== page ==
• • Fortification is the most cost effective approach to prevent nutrient deficiencies. • It can be introduced quickly through existing marketing and distribution system. • Benefits of fortification are readily visible. • Food fortification is sustainable as it is socially acceptable. • In addition, fortification will reach secondly • target risk groups, such as the elderly, the all and those who have an unbalanced diet.
  • Limitations of fortification • A thorough knowledge of dietary habits and nutrient intake in the target group(s). • A complementary educational programme is required particularly when the fortification influences organoleptic characteristics of the food. • Food fortification is not the ultimate solution of a nutritional deficiency
  • Fortification programme design • Identification of the target group. • Identification of the nutrient to be added. • Selection of foods to reach the vulnerable i.e. target group. • Level of nutrient to be added. • Execution of test protocol – laboratory testing, bioavailability and pilot trials.
  • Criteria for selecting the vehicle for food fortification • Food fortification is appropriate when there is demonstrated need for increasing the intake of essential nutrients in one or more population groups. • The fortified food must be consumed by a large section of the population, especially those at greatest risk of deficiency. • Relatively little inter and intra individual variations occurs in the amount of the fortified food conserved. • This will ensure that nutrient intakes remain within a safe range. • The essential nutrient(s) should be present in amounts that are whether excessive nor insignificant, taking into account intake from other dietary sources.
  • • The essential nutrient(s) should be present in amounts that are whether excessive nor insignificant, taking into account intake from other dietary sources. • The nutrient(s) added should not adversely affect the metabolism of any other nutrient. • The nutrient's added should be sufficiently stable in the food under customary conditions of packaging storage, distribution and use.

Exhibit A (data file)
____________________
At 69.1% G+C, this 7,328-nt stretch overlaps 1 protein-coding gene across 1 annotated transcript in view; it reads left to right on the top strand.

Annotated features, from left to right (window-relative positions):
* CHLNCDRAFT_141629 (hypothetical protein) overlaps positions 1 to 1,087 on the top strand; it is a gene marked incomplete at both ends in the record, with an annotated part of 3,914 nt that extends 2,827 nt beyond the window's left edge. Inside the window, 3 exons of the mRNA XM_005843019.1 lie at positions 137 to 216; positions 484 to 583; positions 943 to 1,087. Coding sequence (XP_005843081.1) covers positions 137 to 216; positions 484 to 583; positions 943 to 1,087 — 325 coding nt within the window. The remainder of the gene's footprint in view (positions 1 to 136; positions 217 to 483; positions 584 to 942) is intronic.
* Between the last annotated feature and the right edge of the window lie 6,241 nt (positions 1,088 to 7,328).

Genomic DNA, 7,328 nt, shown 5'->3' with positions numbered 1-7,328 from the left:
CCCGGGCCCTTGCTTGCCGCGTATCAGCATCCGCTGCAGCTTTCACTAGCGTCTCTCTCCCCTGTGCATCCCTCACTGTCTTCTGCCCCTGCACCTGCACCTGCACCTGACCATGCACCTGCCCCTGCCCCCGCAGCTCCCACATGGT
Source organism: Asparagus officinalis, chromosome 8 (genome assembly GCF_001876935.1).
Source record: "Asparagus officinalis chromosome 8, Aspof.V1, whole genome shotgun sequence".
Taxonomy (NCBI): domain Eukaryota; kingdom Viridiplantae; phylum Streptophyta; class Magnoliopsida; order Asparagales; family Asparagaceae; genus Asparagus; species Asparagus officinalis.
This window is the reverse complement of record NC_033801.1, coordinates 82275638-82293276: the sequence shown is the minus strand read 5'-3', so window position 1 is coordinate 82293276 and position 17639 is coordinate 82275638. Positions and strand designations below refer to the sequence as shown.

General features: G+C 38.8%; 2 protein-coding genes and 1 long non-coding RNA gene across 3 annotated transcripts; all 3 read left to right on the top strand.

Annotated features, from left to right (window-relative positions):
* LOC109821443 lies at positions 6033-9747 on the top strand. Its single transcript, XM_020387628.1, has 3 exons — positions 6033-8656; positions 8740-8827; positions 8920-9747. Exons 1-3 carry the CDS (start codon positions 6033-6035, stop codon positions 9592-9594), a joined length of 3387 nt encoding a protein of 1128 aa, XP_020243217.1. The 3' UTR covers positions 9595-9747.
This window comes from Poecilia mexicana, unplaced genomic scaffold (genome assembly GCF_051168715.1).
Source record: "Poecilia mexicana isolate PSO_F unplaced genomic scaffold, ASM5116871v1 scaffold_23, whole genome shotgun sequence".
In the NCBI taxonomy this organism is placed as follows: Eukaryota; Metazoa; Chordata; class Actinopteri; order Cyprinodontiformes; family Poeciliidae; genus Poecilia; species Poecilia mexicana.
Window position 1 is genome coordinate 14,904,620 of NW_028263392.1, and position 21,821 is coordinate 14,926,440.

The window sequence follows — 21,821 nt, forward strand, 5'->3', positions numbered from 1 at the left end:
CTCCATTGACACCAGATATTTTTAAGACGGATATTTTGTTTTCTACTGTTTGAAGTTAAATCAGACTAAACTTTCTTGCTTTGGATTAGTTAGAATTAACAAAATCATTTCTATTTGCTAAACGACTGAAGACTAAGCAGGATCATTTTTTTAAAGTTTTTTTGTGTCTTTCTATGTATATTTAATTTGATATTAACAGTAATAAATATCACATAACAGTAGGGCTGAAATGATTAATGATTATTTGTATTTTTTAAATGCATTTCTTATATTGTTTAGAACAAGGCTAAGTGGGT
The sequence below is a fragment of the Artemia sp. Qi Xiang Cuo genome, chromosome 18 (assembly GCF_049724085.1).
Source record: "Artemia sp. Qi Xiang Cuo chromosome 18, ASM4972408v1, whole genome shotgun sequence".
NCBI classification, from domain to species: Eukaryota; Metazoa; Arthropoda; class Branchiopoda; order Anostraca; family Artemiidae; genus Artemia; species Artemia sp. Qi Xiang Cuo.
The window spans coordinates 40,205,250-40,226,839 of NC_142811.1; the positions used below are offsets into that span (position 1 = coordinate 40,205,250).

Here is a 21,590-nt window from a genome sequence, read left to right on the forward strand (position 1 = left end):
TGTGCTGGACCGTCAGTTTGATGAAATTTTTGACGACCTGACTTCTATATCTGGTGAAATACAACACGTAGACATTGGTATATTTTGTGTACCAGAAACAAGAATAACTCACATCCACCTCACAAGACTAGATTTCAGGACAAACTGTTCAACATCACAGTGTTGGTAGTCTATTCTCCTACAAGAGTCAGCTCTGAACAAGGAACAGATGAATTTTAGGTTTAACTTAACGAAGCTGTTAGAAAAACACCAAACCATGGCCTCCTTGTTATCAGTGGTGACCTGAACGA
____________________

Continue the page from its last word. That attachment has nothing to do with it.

• • The nutrient(s) added should be physiologically available from the food. • The nutrients added should not impart undesirable characteristics to the food and should not unduly shorten shelf life. • The fortified food must be through central processing in which nutrients can be added under controlled conditions and minimum cost. • The additional cost of the fortification should be reasonable for the consumers.
  • Fortification Technology • Dry mixing : for foods like cereal flours and their • products, powder milk, beverage powder etc. • Dissolution in water : for liquid milk, drinks, fruit • juices, bread, pastas, cookies. • Spraying : for corn flakes and other processed • foods requiring cooking or extrusion steps that • would destroy vitamin activity. • Dissolution in oil : for oily products such as • margarine.
  • • Addition : For sugar fortification vitamin A in powder form is absorbed on to the surface of the sugar crystals when used with a vegetable oil. • Coating : For rice. The vitamins sprayed over the grains must be coated to avoid losses when the grains are washed before cooking. • Pelleting : for rice. The vitamins are incorporated into pellets reconstituted from broken kernels.
  • Constraints • Vitamin A • Moisture contents • Repeated heating • Hygroscopic foods • Status of individual • Dietary composition
  • • Iron • Food rich in phytate • Suitable technologies • Tannins present in chocolate breakfast drinks • Fat based foods,, salt and sugars • Low acid content of food • Long term risk for male than female • Iodine • Iodine stability • Periodic checking • Mandatory certificatiion
  • • Vitamins are very sensitive to external factors such • as humidity,, heat,, oxygen,, pH,, light,, oxidizing and reducing agents.. • Some losses must therefore be expected during food processing and storage.. • A part from using a process that causes minimal losses and packaging material that gives maximum protection • The food industry must add extra amounts of the vitamins to compensate for those losses and to ensure that the finished products has at least the amounts declared on the labella during its normal shelf life.
  • Domestic Production Grain Imports Grain Exports Flour Imports Flour Exports Wheat 32 100487 23 37489 111 Maize 1270 18022 13 262 79 Rice 100633 163 78 2 Qatar Grain Practices (metric tons) Source: Food and Agriculture Organization (FAO) of the United Nations
  • Legislation Status Available in food supply (grams/capit a/day) Number of Industrial mills (>20 metric tons/day) % produced in industrial mills Wheat Voluntary 1 100 Maize Rice Fortification Status Source: FFI database
  • Iron Type of Iron Folic Acid Zinc B12 Vitam in A Wheat 60 Electr olytic 1.5 Maize Rice nutrients Added (parts per million)
  • Neural tube defects per 10,000 births1 12 Neural Tube Defects 1Source: Calculated from March of Dimes statistics, 21-March-2012 Note: This figure may not include pregnancy loss or terminations of pregnancies due to pre-natal diagnosis of a neural tube defect. Countries that fortify flour with folic acid often report a neural tube defect prevalence of less than 10 per 10,000 births.
  • % Anemia in non-pregnant women of reproductive age2 % Anemia in pre-school children3 % Proportion of population at risk of inadequate zinc intake4 26.2 indicators of Iron and Zinc Deficiency